In the shadow of 2016’s rambunctious and borderline noxious GOP presidential debates, the Republican National Committee is considering not just tinkering with the format, but adopting potentially drastic changes in anticipation of a crowded field.
The internal discussions include a push to get rid of debate moderators altogether, a move that could rankle network executives in an era where just over one in 10 GOP voters say they trust mass media. If overcrowded fields are now the norm in American politics, the RNC debate discussions have taken that into account—but that’s about where the agreement stops.
As The Daily Beast reported in November, RNC members during a closed doors meeting following the midterms tossed around a figure of upwards of 20 candidates expected to run in 2024. Instead of doing the so-called varsity and JV debates from 2016—where top-tier candidates debated on one night, while the no chance also-rans parried on a second night—the RNC is looking at holding separate debates with random draws (a format the Democrats adopted in 2020), according to a GOP source with direct knowledge of the committee discussions on the 2024 debate schedule.
“There would be parameters for people getting into a debate, such as how they’re polling or how much money they’ve raised, how many donors they have. Those are the kind of things we’ll look at,” the Republican operative said.
One of the most notable pitches is from two-time presidential candidate and former Arkansas Gov. Mike Huckabee, who wants the RNC to be done with the moderators once and for all.
“Moderators are at best useless and most often hurtful to the process,” Huckabee told The Daily Beast in a lengthy email. “A REAL debate is about the candidates, not the preening ‘pretty people’ from the anchor desk who make it about themselves.”
Instead of a moderator or team of anchors behind a desk with the ability to intervene and ask follow-up questions, Huckabee proposed something much different.
“The clock should be evenly divided among the candidates on the stage,” he continued. “Each candidate given exactly same amount of time. Candidate controls his or her own clock. Once the candidate uses his/her time, that candidate is finished and the mic turned off for the rest of the evening until the closing remark [sic].”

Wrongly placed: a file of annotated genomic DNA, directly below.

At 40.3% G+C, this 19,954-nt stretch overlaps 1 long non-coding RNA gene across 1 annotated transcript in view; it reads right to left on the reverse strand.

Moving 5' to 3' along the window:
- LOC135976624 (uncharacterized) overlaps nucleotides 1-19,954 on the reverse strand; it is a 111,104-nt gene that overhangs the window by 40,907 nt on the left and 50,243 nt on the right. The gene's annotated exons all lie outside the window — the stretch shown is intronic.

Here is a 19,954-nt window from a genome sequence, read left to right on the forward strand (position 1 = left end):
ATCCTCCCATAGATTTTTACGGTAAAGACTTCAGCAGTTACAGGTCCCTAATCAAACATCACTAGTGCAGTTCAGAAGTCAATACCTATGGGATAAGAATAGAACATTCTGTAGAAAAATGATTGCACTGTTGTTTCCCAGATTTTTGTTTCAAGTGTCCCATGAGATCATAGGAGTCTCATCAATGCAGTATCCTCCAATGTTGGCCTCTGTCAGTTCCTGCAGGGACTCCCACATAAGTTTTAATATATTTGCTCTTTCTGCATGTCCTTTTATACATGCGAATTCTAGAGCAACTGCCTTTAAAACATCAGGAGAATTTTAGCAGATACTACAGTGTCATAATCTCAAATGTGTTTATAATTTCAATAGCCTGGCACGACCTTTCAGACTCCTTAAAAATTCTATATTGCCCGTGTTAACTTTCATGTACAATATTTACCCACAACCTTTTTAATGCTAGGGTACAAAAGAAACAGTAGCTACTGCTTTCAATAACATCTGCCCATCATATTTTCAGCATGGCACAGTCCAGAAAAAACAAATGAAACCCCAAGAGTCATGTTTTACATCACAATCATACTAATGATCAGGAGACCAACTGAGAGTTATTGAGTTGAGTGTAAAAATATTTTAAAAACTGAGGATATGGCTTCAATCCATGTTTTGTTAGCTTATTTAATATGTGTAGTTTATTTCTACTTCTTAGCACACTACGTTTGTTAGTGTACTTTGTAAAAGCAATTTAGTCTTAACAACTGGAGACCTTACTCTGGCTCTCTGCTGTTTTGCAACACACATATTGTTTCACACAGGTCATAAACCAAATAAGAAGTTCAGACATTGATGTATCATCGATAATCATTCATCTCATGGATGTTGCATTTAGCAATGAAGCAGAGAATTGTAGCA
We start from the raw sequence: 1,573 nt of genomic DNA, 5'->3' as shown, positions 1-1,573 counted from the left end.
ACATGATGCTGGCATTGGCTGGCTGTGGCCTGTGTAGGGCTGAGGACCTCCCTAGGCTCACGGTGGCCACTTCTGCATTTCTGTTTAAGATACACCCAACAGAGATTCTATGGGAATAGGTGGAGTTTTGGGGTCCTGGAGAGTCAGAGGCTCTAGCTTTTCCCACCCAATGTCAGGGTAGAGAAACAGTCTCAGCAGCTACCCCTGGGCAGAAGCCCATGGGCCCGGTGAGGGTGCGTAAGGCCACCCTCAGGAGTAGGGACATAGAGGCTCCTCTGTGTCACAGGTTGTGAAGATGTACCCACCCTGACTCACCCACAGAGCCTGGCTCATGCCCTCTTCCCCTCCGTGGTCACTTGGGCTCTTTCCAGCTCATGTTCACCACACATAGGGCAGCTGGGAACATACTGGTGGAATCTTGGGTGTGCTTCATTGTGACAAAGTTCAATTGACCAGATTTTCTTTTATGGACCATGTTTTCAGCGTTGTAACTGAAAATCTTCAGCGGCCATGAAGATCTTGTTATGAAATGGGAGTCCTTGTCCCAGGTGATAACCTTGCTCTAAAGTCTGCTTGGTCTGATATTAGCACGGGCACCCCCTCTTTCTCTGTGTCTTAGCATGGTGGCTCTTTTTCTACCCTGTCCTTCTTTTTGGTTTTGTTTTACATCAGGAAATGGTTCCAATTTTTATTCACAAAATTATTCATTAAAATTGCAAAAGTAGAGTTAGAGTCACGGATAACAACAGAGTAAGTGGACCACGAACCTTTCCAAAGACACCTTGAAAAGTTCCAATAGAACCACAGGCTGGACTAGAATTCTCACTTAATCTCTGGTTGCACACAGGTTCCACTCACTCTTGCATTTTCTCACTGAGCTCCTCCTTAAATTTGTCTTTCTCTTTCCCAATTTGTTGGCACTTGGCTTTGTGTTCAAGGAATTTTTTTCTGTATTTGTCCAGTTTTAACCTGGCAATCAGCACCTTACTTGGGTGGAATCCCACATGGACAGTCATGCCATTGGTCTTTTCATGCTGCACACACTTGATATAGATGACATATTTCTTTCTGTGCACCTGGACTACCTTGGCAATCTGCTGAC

Huckabee’s proposal was met with positive reactions from the committee, according to the source with direct knowledge, but also tempered expectations.
“He had a lot of great ideas, but I’m not sure if we can use all of them, because of the way we’re set up,” the operative said.
This is where the longstanding dance with the TV networks comes in, as well as what one presidential debates scholar described as the “cottage industry” of tinkering with debate formats.
“In general, it is a cottage industry, ongoing: let’s tinker with the format… if we could just make the right adjustments, we’re gonna build the right machine,” Mitchell S. McKinney, a leading debate scholar and Dean of the Buchtel College of Arts and Sciences at the University of Akron, told The Daily Beast. “It never works. It comes down to responsible debaters.”
“We’ve had timekeepers, we’ve had all sorts of systems of bells and lights and whistles—you know, your time is up, your time is up—and, and guess what? It doesn’t work.”
There is, in fact, some historical precedent, according to McKinney, for Huckabee’s idea.
The debate scholar pointed to the 1992 vice presidential debate between Al Gore, Dan Quayle, and the late Vice Admiral James Stockdale. The trio were given two-minute opening statements at the start, but then things got unconventional when the candidates were prompted with topics to discuss first for a minute each, then for five minutes among themselves.
Quayle typified the flaws of the format when he purported to be asking Gore a question, only to then cut Gore off when answering to insist he was actually making a statement.
“So, in essence, they would sort of filibuster the time,” McKinney said.
For a candidate like Trump, it would be a chance to turn his allotted time into a mini-rally, irrespective of the topic at hand.
The Trump variable also brings up a central quandary for the RNC and the networks.
With the cash cow of ratings in the tens of millions and distribution network in place—even in the cord-cutting era—the networks still have leverage over the major parties, McKinney said, but Trump exploited the “symbiotic relationship” between the two by deploying his reality TV skillset.
“He would preview the debates, gee up the audience by attacking one of his opponents or saying something mean or nasty, and then we would all tune in to see how he was gonna take ’em on, and so the networks, they love this, right?” McKinney said.
The RNC, along with representatives at Fox News, CNN, MSNBC, ABC, and CBS did not return requests for comment.
Huckabee, a showman in his own right who hosted a show on Fox News for seven years before moving to his current hosting gig with Trinity Broadcasting Network, said both parties need to overhaul their primary debate formats, even if his idea isn’t the one they go with.
“If they don’t, they deserve to be used by TV networks as pawns in their pathetic program,” Huckabee said. “American Idol is a better process than the primary political debates.”
The GOP operative involved in the discussions said variations on the town hall format and issue-specific forums are also being considered, but the big challenges will remain the sheer size of the field and the Trump factor.
For McKinney, after all these years of studying debates, he said the RNC could save some time by copying what the Democrats did with random draws in 2020 and leave it at that.
“All kinds of things would work—if the candidates would be responsible and allow it to work.”